Learn more about Innocent Spouse.

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Payment options and activity

Where can I see the details of my payment plan?

You can see your payment plan details on the home page of your account and also on the payment options page. Information displayed includes the type of plan you have, due date(s) and payment amount(s).

If my online account shows I owe a zero-dollar amount, does this mean I don't owe at all?

It depends. The information we provide is based on the data we have at the time you log into your online account. If the amount shown is zero, then this is correct as of the time you logged in but it can change later if the data changes, such as if there's an adjustment made to your account or your tax return has not yet posted showing the amount owed on that return.

What types of payments can I make through my online account? (added December 22, 2021)

You can make a payment toward an amount you owe, a quarterly estimated tax payment, a payment on a recently filed Amended Return (Form 1040-X), a proposed tax assessment (e.g., CP2000, Notice of Deficiency), or a payment for an extension to file your income tax return (available January – April).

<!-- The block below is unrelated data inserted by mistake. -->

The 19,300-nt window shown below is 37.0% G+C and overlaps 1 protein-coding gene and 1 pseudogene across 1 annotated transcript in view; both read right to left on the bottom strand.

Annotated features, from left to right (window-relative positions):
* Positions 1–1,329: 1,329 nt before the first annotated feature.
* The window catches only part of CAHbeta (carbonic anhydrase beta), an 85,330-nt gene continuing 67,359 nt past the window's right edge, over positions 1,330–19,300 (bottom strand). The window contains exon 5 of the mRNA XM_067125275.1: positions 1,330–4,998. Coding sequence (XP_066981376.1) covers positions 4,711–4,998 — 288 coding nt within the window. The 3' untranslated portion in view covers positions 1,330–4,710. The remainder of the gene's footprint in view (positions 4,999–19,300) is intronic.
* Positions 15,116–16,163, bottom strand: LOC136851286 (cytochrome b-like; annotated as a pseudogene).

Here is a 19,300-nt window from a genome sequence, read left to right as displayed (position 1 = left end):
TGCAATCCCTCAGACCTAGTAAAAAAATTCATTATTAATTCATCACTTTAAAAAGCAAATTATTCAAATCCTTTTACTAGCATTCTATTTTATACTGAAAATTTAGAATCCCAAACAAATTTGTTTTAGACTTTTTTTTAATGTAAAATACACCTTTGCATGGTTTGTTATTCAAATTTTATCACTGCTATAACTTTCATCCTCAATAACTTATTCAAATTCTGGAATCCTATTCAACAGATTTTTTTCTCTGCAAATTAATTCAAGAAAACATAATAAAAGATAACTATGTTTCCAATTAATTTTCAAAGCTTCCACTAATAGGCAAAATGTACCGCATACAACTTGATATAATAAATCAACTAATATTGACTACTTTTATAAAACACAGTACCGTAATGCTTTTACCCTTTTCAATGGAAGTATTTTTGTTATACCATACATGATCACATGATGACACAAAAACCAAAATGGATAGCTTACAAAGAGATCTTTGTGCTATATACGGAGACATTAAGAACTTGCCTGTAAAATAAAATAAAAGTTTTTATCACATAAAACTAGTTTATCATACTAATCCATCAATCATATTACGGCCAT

Are there any limits to the amount and number of payments I’m allowed to make through my online account? (added June 15, 2023)

Yes, you can make payments up to 3 times a day and each payment is limited to $9,999,999.99. You will need to return after midnight ET to make additional payments (up to 3 for the day).

Does online account provide me with an email confirmation showing that my payment was made? (updated December 22, 2021)

Yes, if you make a payment using your online account you can opt to receive an email confirmation. You can also view your pending payment(s) in your online account under Payment Activity.

If I file a joint tax return, can I see the information for my spouse or make payments on their behalf? (added December 22, 2021)

Joint filers can see their balance, payment and tax records information for any tax returns they filed jointly. For tax years that have not yet been filed, each spouse will see their own information in their account.

  • Estimated tax payments can be made by either spouse but will only show under the spouse who made the payment until a joint return is filed.